Nescient developers might make the mistake of pronouncing the name as F ‘Hash’ but that will earn a few scornful eyes from the adept ones in the developer’s community. F Sharp (because the # is pronounced as Sharp) is an open-source, strongly typed, multi-paradigm programming language. The multi-paradigm programming language is inclusive of functional, imperative and Object-Oriented Programming
Every programming language can fall into one of the two categories; strongly typed and weakly typed.
Strongly typed languages have highly obstinate regulations at compile time, implying that errors and exceptions are more likely to occur. Majority of these regulations affects return values, variable assignments, and function calling.
While weakly typed language is the opposite and has loose typing rules that can hail unpredictable outcomes or may cause implicit type conversion at runtime.
Multi-Paradigm refers to the support of more than one programming paradigm to allow programmers to select the most suitable programming style and associated language constructs for a given project.
It is developed by F# Software Foundation and Microsoft along with other open contributors.
F# first came into being in 2005 when it was developed by Microsoft Research. Initially, it was a .NET (pronounced as Dot Net) implementation of OCaml since it combined the power and syntax of functional language with thousands of library functions available with .NET languages.
Since 2005, F# has gone through many needed changes and developers made various versions that made it better than the first one. Launching under Apache license, made the programming language an open sourced which meant that it can be modified, distributed and used without paying to the original developers.
The first version launched in 2005 was only compatible with Windows and deployed a .NET 1.0 to 3.5 runtime. The narrow platform base was the biggest weakness of this version. The issue was tackled in the next version that was developed with the addition of both OS X and Linux to the supported platforms in version 2.0 that was launched in 2010.
Future of F#
Many people claim that F# is one of the most unpopular, underestimated and under-represented programming languages. But there is another side to the story. According to StackOverflow. F# has been voted the language associated with the highest paying salary globally.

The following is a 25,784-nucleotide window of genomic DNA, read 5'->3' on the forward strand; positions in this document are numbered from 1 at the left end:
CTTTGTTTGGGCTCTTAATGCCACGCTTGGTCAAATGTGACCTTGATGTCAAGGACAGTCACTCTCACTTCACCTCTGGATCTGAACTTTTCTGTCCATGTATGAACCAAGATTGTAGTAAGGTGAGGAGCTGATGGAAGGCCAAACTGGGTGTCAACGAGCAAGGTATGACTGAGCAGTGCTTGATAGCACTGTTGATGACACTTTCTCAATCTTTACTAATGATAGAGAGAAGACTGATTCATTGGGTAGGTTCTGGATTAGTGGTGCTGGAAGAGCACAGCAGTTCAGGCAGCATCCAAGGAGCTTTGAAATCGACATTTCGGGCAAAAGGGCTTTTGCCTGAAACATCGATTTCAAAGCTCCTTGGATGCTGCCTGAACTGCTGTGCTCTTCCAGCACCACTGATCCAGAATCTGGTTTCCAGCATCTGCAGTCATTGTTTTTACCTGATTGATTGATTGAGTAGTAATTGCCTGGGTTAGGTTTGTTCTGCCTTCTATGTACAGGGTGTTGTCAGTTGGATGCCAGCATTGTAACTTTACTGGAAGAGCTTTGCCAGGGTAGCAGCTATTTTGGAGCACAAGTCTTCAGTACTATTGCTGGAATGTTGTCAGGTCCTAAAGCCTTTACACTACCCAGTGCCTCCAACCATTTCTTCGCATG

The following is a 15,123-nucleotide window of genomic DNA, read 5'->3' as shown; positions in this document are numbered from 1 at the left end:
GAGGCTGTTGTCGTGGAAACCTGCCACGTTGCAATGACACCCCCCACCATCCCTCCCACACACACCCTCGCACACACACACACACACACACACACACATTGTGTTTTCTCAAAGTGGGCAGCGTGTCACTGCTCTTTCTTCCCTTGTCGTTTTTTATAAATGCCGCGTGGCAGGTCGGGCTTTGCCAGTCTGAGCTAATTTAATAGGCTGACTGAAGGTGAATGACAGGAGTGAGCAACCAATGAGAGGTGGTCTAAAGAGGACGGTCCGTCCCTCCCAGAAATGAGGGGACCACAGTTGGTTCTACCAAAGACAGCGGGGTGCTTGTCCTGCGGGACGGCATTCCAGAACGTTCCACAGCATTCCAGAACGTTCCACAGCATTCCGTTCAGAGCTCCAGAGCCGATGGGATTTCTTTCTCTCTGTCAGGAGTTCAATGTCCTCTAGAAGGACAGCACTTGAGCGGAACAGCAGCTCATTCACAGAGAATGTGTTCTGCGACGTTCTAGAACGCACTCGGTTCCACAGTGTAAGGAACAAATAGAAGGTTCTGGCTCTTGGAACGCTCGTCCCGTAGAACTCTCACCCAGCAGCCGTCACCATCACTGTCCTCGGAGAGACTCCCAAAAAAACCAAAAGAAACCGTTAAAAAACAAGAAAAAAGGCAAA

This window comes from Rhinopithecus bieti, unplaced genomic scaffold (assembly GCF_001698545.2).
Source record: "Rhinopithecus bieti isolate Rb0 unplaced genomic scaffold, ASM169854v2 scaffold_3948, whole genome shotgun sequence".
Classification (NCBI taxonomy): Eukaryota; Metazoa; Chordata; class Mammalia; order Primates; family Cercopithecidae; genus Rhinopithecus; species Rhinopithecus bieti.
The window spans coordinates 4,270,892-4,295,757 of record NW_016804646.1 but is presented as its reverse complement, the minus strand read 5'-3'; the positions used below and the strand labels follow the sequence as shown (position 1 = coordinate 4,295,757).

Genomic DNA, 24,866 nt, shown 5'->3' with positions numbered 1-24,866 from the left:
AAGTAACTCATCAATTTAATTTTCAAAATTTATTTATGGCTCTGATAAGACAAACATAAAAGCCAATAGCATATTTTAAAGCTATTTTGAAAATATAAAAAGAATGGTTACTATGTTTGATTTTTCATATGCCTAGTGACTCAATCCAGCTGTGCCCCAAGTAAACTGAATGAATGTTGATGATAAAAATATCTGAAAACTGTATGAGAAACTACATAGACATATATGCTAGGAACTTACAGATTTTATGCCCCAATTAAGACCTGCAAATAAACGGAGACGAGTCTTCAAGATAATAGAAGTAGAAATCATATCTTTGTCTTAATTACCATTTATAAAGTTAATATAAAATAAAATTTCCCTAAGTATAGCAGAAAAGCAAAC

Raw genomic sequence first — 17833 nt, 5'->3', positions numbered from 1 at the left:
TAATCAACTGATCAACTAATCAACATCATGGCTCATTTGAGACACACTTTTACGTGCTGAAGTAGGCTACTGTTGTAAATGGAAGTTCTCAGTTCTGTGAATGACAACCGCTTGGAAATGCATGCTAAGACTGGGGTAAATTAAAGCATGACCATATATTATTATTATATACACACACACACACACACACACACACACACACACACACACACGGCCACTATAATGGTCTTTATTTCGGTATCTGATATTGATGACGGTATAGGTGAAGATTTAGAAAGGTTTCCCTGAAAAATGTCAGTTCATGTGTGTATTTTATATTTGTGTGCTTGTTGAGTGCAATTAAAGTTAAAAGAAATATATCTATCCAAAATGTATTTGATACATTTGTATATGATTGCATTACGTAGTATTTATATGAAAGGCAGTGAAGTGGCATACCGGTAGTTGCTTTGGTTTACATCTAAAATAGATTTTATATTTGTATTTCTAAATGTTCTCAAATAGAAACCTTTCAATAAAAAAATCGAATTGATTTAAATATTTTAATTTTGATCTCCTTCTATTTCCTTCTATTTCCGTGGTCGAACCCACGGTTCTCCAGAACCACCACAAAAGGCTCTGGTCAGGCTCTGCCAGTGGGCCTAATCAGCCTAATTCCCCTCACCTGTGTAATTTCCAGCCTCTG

The same survey shows that F# doesn’t appear in the top 25 programming languages used across the globe. The language remains on the fringe despite having a really active community.
But why do developers love to work with F# if it’s so unpopular? Created and maintained by Don Syme, F# has been comparatively resilient to some of the assumed over-complications that similar FP languages have adopted such as Scala. This resistance maintains accessibility for developers from the outside world who might be interested in dabbling in functional programming.
What is Stopping F#’s Growth?
Though it seems like a harsh fact to digest, the blame for this is mainly attributed to its creators, which is Microsoft. They have restricted the popularity of F# letting C# flourish out there. Microsoft has made F# inferior to C#.
There is a cyclic motion to it. Few jobs exist for F# because there are few F# developers out there and there are less F# developers out there because there are less F# jobs exist out there. But slowly but surely, this trend is changing.
Jet.com was the first major company to adopt the usage of F#. Later on, Kaggle and many financial and insurance companies followed as well.
The developers of F# lack attempts to make it more popular and with features as a multi-paradigm language that is used greatly in AI, the best thing to do is to focus on the core benefits of F# which are shorter runtimes, fewer bugs, and higher productivity. If promoted by highlighting these features, it might help F# climb the ladder of popularity faster than before.
Does F# Really Hold any Advantage Over C#?
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- F# makes many common programming tasks simpler. This entails things like creating and using complex type definitions, doing list processing, state machines, equality and comparison, and much more.
- Devoid of semicolons, curly brackets and such, in F# you almost never have to specify the type of an object due to the presence of a powerful type inference system. It also takes fewer lines of codes to solve that issue as well
- F# is a functional language, but it does support other styles which aren’t completely pure, making it much easier to interact with the non-pure realm of databases, websites and so on. In particular, F# is designed as a functional hybrid/OO language, so it is able to do everything as C#. Even though F# seamlessly integrates with the .NET ecosystem which allows you to access all the third parties .NET tools and libraries.
- F# is part of Visual Studio which allows you to get a good editor with an IntelliSense support, a debugger and many plugins for unit tests, source control, and other development tasks.